Case against Carnival set for trial

|

A lawsuit accusing Carnival Cruise Lines of “trafficking” in confiscated property in Cuba is scheduled to go to trial on Oct. 26 in Miami.
On Aug. 27, U.S. District Court Judge Beth Bloom denied Carnival’s May 30 request to dismiss the case.
Havana Docks Corp. sued Carnival on May 2, accusing the company of “trafficking” in property that Cuba’s socialist government had seized after the 1959 revolution. See “Carnival Cruise Lines punches holes in Title III case.”
Court records show the case is set for a two-week trial beginning at 9 a.m. Oct. 26 in Courtroom 10-2 in the Wilkie D. Ferguson Jr. United States Courthouse, 400 North Miami Avenue, Miami.
On Nov. 14, Carnival listed the following 20 defenses in response to Havana Docks’ accusations:

  • FIRST DEFENSE—LAWFUL TRAVEL
    Carnival’s use of the Subject Property, if any, was at all times, incident to lawful travel to Cuba and necessary to the conduct of such travel. 22 U.S.C. § 6023(13).
  • SECOND DEFENSE—LAWFUL TRAVEL
    Carnival’s transactions relating to and involving the Subject Property, if any, were at all times, incident to lawful travel to Cuba and necessary to the conduct of such travel. 22 U.S.C. § 6023(13).
  • THIRD DEFENSE—STATUTE OF LIMITATIONS OR REPOSE
    Plaintiff’s claim is barred in whole or in part by the applicable statute of limitations or repose because it involves uses of property and transactions that occurred more than two years before suit was filed. 22 U.S.C. § 6084.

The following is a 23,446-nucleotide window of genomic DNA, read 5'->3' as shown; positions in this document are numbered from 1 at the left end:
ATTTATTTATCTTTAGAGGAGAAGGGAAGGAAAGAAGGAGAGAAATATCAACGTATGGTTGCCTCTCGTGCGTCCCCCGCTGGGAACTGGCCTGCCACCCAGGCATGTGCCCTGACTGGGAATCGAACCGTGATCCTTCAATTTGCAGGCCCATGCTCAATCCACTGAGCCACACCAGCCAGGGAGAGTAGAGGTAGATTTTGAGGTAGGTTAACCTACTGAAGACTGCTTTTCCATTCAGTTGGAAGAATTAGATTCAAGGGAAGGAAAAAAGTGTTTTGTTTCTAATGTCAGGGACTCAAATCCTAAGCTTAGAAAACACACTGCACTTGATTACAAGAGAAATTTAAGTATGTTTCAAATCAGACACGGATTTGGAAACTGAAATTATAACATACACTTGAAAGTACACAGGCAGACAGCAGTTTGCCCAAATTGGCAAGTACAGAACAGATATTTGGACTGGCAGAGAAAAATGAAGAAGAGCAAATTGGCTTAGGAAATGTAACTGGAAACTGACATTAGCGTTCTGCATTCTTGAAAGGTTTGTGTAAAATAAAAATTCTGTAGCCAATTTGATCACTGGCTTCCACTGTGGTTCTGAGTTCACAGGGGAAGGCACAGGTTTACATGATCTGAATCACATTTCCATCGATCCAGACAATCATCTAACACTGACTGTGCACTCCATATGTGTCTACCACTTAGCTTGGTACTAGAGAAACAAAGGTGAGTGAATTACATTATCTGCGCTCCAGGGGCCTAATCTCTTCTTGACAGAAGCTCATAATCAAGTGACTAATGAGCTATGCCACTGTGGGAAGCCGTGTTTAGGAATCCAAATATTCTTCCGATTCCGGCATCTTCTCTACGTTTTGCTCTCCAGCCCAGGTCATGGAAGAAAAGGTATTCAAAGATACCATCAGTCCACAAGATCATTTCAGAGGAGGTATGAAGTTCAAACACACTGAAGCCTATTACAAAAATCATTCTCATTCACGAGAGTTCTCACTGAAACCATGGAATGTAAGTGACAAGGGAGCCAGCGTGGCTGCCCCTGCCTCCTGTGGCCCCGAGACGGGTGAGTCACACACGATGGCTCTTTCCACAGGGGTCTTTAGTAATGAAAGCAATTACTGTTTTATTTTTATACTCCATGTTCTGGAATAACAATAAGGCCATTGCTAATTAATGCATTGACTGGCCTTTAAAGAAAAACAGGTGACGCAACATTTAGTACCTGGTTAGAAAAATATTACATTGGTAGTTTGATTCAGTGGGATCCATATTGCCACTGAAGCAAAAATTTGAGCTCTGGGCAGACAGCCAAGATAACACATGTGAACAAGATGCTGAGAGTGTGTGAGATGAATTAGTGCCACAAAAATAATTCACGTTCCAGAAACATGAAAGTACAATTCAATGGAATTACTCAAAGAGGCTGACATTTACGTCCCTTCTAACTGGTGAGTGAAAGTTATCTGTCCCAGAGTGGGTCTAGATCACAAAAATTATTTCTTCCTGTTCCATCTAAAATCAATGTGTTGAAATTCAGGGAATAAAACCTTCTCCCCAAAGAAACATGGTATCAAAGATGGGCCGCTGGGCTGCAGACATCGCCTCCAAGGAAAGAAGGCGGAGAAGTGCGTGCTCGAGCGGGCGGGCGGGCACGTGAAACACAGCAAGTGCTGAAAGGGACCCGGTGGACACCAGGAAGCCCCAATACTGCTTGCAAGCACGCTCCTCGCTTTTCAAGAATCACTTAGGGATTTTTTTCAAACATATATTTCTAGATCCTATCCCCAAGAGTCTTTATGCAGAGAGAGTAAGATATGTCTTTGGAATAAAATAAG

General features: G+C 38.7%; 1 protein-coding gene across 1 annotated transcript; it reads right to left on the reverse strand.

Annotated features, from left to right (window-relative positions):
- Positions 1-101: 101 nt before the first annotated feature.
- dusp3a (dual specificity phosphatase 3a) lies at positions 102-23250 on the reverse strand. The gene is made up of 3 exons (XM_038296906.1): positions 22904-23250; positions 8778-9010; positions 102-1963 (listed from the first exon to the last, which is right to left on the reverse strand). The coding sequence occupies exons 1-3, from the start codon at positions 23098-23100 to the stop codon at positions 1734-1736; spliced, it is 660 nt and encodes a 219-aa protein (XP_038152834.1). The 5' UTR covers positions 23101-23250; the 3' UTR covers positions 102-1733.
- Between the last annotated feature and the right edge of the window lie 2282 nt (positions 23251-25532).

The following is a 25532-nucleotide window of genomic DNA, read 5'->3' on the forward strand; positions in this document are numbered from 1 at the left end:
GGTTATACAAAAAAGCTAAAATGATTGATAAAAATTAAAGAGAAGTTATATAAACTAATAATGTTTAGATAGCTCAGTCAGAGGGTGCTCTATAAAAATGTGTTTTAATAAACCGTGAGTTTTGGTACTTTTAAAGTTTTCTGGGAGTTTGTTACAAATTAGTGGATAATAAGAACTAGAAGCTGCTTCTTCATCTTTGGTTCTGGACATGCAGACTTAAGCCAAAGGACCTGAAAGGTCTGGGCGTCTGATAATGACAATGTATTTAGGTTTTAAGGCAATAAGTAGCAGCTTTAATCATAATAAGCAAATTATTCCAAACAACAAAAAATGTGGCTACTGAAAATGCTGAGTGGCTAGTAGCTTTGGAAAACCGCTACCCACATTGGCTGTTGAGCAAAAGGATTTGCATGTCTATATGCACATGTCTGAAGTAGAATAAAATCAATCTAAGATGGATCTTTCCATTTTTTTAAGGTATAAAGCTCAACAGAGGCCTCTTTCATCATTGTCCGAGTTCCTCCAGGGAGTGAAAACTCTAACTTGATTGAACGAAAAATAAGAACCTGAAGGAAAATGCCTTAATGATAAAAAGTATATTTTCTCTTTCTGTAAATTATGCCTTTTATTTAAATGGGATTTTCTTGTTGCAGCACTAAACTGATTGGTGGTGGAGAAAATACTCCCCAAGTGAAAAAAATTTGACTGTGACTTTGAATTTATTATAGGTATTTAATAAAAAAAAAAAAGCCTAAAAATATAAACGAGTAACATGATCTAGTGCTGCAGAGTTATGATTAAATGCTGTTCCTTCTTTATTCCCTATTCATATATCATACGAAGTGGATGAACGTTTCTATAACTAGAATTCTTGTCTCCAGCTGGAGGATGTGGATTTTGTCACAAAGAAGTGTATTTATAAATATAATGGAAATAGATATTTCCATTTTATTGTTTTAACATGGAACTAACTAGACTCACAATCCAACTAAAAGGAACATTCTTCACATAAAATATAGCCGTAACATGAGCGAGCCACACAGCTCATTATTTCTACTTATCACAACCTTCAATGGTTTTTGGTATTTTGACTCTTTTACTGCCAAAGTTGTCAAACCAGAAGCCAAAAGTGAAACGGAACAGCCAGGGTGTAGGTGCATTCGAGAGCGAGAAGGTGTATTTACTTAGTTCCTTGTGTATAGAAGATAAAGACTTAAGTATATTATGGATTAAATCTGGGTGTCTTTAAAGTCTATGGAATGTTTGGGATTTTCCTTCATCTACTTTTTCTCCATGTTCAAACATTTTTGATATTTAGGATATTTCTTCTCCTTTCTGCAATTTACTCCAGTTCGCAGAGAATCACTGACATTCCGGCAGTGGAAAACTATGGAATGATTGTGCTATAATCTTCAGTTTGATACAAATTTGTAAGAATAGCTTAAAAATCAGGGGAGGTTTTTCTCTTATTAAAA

• FOURTH DEFENSE—DUE PROCESS
    Plaintiff’s claim is barred in whole or in part by the Fifth Amendment’s Due Process Clause including because Plaintiff seeks to hold Carnival liable for conduct that the Federal Government authorized as lawful by both general and specific licenses and under regulations promulgated under 31 C.F.R. Part 515 and facilitated and encouraged as a matter of national policy, because Carnival reasonably relied on the LIBERTAD Act’s suspension, because Plaintiff seeks to hold Carnival liable for conduct occurring before the LIBERTAD Act’s cause of action came into effect, because the LIBERTAD Act is unconstitutionally vague, and to the extent Plaintiff seeks to use findings from the Foreign Claims Settlement Commission against Carnival because Carnival had no opportunity to be heard before the Commission.
  • FIFTH DEFENSE—INTERNATIONAL LAW
    Plaintiff’s claim is barred to the extent that it interprets the LIBERTAD Act inconsistently with international legal principles, including limitations on the extraterritorial application of United States law.
  • SIXTH DEFENSE—EX POST FACTO CLAUSE
    Plaintiff’s claim is barred in whole or in part by the Ex Post Facto Clause to the extent Plaintiff seeks to penalize Carnival for conduct occurring before the LIBERTAD Act’s cause of action came into effect.
  • SEVENTH DEFENSE—ARTICLE II
    Plaintiff’s claim is barred in whole or in part by Article II of the Constitution to the extent it seeks to impose liability for foreign policy decisions made by the Executive Branch.
  • EIGHTH DEFENSE—STANDING
    The Court lacks jurisdiction over this case because Plaintiff lacks standing as Plaintiff has not suffered an injury in fact that is fairly traceable to Carnival’s conduct and redressable by a favorable decision.
  • NINTH DEFENSE—SETOFF
    Carnival is entitled to a set-off or reduction of any verdict or judgment for all amounts which have been paid or are payable to or for the benefit of Plaintiff or which are otherwise available to the Plaintiff.